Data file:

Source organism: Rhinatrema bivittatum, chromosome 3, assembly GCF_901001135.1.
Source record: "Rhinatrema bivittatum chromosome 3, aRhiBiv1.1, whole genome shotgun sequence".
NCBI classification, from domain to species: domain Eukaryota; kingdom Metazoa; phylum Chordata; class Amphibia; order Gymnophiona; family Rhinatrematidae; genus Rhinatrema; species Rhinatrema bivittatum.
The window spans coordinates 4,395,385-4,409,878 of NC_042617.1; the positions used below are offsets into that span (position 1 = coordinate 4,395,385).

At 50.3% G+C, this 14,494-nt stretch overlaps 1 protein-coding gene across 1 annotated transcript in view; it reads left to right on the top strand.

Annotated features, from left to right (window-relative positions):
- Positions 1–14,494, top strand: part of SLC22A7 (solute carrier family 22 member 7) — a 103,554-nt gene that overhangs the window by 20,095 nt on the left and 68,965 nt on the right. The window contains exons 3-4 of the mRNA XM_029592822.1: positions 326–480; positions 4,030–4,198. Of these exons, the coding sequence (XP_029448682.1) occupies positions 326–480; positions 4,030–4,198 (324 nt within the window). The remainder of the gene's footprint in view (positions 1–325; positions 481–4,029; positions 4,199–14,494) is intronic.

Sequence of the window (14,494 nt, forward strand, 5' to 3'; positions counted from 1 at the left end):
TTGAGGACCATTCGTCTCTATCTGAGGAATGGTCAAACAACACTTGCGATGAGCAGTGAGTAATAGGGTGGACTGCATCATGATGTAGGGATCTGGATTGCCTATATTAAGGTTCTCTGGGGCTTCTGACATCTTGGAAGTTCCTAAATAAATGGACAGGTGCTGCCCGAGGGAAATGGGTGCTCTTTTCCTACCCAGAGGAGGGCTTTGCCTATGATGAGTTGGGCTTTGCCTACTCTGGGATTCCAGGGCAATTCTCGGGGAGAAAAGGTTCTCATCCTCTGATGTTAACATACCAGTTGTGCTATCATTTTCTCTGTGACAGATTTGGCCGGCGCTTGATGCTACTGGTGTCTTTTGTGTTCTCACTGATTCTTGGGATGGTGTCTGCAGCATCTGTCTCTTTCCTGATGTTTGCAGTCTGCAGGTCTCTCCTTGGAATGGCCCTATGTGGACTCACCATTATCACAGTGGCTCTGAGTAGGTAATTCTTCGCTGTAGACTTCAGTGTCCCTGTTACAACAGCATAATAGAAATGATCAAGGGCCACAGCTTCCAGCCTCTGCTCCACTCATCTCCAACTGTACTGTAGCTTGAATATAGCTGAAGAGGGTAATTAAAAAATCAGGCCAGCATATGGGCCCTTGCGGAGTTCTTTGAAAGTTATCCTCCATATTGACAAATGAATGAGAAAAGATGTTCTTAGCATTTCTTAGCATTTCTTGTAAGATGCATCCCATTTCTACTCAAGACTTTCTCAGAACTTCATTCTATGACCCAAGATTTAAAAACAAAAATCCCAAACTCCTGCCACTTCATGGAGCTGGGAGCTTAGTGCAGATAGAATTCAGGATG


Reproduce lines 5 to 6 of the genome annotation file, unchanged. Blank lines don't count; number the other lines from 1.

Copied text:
At 50.3% G+C, this 14,494-nt stretch overlaps 1 protein-coding gene across 1 annotated transcript in view; it reads left to right on the top strand.

Annotated features, from left to right (window-relative positions):